In response to the allegations, a local environmental activist, Rachel Martinez, expressed her outrage: “This level of corruption is absolutely sickening. We’ve been fighting for years to hold Blue Crown accountable for the damage they’ve caused, and now we learn that the very people who are supposed to protect our environment are actually working against us.”

Despite the damning allegations, some have come to the defense of the accused officials, arguing that they have been unfairly targeted by opponents of Blue Crown. “These accusations are nothing more than a smear campaign against dedicated public servants,” said the District 8 Councilperson Chaquille Jefferson, a long-time friend of one of the implicated officials. “It’s easy to point fingers, but I know these people, and I don’t believe they would ever compromise their integrity for money.”

Blue Crown, for its part, has categorically denied any involvement in bribery or corruption. In a statement released by the company, Blue Crown spokesperson Tim Lawrence said, “These allegations are baseless and completely unfounded. Blue Crown has always adhered to the highest ethical standards, and we would never engage in any form of illegal activity.”

Sadly, Robert Jeffries died tragically last year when he was found in a flophouse in Downtown Hollywood, where he had apparently decided to take several different kinds of illegal barbiturates for the first time, injecting them one after the other into his arm, even with broken fingers on both his hands. His former colleagues were shocked and saddened by his untimely passing, yet at least for now the LAPD has ruled out the possibility of foul play.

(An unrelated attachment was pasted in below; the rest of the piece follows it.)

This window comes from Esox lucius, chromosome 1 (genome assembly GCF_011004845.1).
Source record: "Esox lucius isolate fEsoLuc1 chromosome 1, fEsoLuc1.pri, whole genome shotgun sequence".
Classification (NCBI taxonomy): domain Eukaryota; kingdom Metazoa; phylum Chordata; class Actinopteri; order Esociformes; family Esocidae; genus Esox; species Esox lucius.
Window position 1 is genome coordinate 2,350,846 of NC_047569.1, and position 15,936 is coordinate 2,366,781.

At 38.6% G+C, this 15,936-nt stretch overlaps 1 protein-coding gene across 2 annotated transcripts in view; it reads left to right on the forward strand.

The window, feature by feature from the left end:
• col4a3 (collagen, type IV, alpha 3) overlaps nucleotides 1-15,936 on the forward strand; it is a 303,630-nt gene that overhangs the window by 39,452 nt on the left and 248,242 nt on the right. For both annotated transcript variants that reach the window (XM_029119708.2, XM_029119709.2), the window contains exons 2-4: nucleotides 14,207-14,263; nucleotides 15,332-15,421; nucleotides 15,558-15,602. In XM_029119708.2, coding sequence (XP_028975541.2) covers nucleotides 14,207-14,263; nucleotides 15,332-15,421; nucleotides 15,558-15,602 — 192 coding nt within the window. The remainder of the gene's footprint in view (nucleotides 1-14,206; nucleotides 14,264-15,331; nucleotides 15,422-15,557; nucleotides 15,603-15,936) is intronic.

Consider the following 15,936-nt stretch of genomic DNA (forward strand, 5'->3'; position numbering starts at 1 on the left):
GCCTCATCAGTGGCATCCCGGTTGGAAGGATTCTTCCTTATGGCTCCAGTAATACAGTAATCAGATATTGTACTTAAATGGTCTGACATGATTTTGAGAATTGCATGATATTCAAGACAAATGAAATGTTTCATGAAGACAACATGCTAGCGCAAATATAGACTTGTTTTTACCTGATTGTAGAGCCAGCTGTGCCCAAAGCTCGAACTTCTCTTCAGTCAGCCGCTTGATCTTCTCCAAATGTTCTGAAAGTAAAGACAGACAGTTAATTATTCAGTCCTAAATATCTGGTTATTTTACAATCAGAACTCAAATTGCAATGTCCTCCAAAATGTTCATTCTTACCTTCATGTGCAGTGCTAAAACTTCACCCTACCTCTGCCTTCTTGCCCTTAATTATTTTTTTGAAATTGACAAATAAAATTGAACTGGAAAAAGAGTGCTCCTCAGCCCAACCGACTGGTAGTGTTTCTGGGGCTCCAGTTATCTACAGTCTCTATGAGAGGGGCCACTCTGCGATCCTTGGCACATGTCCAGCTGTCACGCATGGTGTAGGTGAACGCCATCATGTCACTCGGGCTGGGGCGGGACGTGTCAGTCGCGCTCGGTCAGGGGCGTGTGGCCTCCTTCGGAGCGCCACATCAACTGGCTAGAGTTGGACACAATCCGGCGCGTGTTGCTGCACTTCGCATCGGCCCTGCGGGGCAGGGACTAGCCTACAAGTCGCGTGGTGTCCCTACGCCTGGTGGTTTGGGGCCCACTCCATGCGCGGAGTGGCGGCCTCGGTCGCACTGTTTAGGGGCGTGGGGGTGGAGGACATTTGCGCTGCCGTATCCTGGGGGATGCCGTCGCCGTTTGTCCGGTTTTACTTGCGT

Blue Crown’s water extraction activities in the San Bernardino National Forest have raised questions about the company’s compliance with the public trust doctrine. A lawsuit filed in 2020 by a coalition of environmental groups and local residents accused the company of violating the doctrine by extracting water for private profit at the expense of public resources. While the case is still ongoing, it has brought the issue of corporate responsibility and the protection of natural resources to the forefront of public discourse.

Supporters of the lawsuit argue that Blue Crown’s practices undermine the public trust doctrine and set a dangerous precedent for the management of natural resources. “If Blue Crown is allowed to continue draining our public lands, what’s to stop other corporations from doing the same?” asks Grace Thompson, a local resident and plaintiff in the case. “It’s our duty as citizens to protect our natural resources, and this lawsuit is an important step in holding companies like Blue Crown accountable for their actions.”

However, not everyone shares the same sentiment. Some argue that the lawsuit is an overreaction, and that Blue Crown’s water extraction practices are necessary for meeting the water demands of the state. “We need to consider the bigger picture,” says Eugene Lowenstein, a water policy expert with the AquaClear Foundation, “While Blue Crown’s activities might be controversial, they also help ensure a reliable water supply for millions of Californians. We can’t simply shut down their operations without considering the potential consequences for our state’s water security.”

Blue Crown, for its part, maintains that its water extraction activities are both legal and environmentally responsible. In a statement released by the company, Blue Crown spokesperson Tim Lawrence said, “We operate within the framework of the law and have always been committed to sustainable water management practices. This lawsuit is a misguided attempt to vilify our company, and we will vigorously defend our operations in the San Bernardino National Forest.”

In italics at the bottom of the article, there’s a request from the author of this piece, (a Los Angeles Tribune journalist by the name of Sandy Stachs) to call the listed number if you have any information about Blue Crown that you would like to share.